“I think the biggest problem for me is the fact he doesn't understand ‘Old Town Road’ is every kid's anthem,” Lucas wrote. “With no disclaimer, he just dropped some left-field-ish & all our kids saw it. Smh.”

Nas’ breakout hit preceded his public coming out. There were no queer or satanic allusions in “Old Town Road” but Nas sings about illicit substances and sex. Is that child-appropriate or does the absence of the expression of his sexuality make it suitable enough for viewing?

This stereotype of indecency is not a new one for the LGBTQ community. Another stereotype—uncleanness, which may also play a role in this blood product discrepancy. The American Red Cross, famous for its humanitarian efforts, conducts blood drives in part of its charitable work. Good samaritans can participate as long as they are in proper health unless you are a man sleeping with a man. In that case, extra stipulations apply. As stated on The American Red Cross website, “First-time male donors may be eligible to donate blood if they have not had sex with another man in more than 3 months.” A required three months of celibacy for gay men. The stipulations placed on queer men started at the height of the HIV/AIDS epidemic, with a lifetime ban. Gay men were disproportionately impacted during this epidemic. Now, however, medical advancements allow for people to live with HIV without harmful spreading, and donated blood is tested in two different ways for this virus. These continued stipulations contribute to stigmas in the LGBTQ community. Marguerita Lightfoot, Ph.D., director of the Center for AIDS Prevention Studies spoke to Men’s Health magazine saying, “it’s clear that HIV transmission isn’t about whether you have sex with men; it’s about whether you have safe sex, no matter who you are.”

The lifetime ban for men sleeping with men, even if only one encounter, ended in 2015 with a year of celibacy contingency. The celibacy span only decreased from 12 months to 3 months in 2020 after the emergency crisis of the Covid pandemic. The original policy dates back to 1983 and men sleeping with men were unwelcome to donate blood regardless of celibacy, a policy justified by the lack of understanding or adequate testing for the virus.

Vitalant, OneBlood and the American Red Cross are conducting a pilot study funded by the U.S. Food and Drug Administration (FDA) to update this deferral. The Red Cross tries to distance itself from any prospects of discrimination by stating it recognizes “the hurt this policy has caused to many in the LGBTQ+ community.” The organization also reinforced that it “believes blood donation eligibility should not be determined by methods that are based upon sexual orientation.” Ironically, the blood used for the unofficial Nike sneakers collab did not come from Nas himself but from MSCHF, a Brooklyn-based art collective, employees and co-founder, Daniel Greenberg.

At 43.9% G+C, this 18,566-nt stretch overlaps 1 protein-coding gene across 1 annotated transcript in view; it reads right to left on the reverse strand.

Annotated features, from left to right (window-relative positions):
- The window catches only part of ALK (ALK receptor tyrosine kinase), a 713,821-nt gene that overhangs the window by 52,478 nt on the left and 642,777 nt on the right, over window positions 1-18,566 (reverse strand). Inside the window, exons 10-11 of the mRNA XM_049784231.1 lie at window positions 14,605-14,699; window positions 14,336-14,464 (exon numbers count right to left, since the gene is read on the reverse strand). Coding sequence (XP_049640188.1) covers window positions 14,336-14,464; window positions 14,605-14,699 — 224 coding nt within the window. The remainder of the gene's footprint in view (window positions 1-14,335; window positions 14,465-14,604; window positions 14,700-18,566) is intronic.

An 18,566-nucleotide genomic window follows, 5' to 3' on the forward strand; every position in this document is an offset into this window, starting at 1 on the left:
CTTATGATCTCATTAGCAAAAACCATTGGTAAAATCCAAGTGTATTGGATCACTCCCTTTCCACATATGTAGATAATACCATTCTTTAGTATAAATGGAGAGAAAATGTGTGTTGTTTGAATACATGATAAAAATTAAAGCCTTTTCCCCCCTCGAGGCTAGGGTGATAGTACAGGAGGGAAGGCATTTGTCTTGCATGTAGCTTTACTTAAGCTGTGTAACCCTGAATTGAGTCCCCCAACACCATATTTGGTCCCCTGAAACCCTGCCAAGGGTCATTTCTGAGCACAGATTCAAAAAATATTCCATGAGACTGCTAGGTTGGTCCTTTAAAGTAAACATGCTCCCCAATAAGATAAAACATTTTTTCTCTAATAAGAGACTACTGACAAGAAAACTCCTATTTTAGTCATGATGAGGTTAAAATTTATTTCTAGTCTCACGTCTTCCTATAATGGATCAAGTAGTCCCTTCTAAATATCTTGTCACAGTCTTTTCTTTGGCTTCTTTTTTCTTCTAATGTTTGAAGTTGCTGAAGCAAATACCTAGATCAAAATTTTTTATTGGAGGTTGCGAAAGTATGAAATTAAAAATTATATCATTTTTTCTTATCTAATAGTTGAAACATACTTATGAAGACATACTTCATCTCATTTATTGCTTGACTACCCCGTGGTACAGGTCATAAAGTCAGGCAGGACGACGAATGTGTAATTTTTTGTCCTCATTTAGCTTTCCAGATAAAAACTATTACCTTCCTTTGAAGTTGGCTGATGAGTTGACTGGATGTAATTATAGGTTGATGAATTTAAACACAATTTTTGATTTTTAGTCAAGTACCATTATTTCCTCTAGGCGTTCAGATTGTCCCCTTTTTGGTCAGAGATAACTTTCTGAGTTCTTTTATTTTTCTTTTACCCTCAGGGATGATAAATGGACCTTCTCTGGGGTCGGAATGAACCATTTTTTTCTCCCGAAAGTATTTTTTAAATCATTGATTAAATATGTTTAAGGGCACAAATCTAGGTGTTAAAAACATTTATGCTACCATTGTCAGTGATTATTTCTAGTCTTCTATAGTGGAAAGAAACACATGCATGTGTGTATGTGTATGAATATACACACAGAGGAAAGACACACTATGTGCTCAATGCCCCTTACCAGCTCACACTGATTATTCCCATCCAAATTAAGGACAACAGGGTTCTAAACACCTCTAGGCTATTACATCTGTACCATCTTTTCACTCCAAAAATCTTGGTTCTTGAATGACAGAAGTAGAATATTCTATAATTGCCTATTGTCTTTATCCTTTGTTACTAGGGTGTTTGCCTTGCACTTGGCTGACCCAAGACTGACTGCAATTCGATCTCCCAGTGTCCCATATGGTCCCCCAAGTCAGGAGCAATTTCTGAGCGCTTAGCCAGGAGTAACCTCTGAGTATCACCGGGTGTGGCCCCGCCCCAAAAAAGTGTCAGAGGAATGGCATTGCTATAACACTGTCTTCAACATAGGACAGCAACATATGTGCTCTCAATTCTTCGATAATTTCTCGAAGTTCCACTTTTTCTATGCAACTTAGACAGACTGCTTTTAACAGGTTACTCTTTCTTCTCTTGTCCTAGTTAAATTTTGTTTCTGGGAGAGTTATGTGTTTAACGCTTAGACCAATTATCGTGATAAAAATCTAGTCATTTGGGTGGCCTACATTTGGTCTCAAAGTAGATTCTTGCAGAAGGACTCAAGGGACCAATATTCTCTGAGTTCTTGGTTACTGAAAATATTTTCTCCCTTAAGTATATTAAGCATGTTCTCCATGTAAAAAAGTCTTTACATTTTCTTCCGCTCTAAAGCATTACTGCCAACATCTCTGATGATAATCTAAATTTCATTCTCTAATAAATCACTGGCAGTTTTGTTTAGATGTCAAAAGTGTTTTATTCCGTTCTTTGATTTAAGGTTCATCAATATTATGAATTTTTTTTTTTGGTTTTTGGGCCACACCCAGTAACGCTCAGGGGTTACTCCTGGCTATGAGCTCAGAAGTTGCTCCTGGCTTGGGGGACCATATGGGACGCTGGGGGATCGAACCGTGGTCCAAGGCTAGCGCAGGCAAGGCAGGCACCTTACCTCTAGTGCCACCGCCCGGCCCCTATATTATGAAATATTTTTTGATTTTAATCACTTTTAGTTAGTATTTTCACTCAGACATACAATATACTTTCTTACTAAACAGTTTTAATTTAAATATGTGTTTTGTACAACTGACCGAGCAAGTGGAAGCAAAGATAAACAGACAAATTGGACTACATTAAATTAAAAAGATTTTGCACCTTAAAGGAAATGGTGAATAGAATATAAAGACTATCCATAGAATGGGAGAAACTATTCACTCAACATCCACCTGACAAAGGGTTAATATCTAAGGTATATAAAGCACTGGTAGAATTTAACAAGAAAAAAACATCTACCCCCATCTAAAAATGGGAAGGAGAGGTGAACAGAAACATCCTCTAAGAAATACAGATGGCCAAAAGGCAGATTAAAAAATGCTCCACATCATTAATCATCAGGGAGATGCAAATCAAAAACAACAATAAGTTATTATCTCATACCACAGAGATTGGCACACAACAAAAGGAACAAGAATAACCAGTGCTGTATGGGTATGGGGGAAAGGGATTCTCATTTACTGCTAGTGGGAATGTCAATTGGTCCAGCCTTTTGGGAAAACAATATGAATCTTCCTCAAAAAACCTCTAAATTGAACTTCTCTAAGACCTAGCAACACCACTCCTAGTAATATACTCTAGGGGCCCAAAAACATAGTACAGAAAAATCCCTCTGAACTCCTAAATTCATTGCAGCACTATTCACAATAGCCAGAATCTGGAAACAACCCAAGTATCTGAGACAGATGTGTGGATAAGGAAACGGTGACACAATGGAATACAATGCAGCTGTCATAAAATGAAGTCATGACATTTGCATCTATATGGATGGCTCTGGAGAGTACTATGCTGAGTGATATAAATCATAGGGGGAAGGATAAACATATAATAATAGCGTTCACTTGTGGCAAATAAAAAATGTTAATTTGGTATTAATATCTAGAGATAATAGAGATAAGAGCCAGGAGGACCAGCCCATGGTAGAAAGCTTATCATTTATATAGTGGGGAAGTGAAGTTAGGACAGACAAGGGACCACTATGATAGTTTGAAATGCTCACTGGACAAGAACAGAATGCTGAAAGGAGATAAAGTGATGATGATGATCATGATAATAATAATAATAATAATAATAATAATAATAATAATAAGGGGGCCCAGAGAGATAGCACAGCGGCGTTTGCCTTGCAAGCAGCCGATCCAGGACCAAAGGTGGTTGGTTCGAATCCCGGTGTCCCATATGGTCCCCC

In response to Nas’ Tweet calling out the hypocrisy, many commented claiming his race and sexuality did not play any part in the uproar. Several claimed that it was simply because the shoes were linked to satanism. Yet the undertones of hell and the devil were presented in both Nas’ shoes and Hawk’s board, even Kiss’ comic but only Nas was labeled demonic.

After Nas’ tweet, he and Hawk teamed up to promote their products. A video was posted of them in a skate park. Nas wore the satan shoes and suddenly transformed into Hawk skating on the blood board.

The public embraced these two celebrities joining forces. The majority of comments laughed at the staged transformation of Nas to Hawk. The late Michael Jackson was brought up jokingly in comparison to the black-white transition over anything blood controversy related. It is positive that such controversy can end in teamwork and laughs. But let’s not be blind to the fact that Nas’ controversy stirred up Nike to sue him and MSCHF. Whereas Hawk got a trending collab video.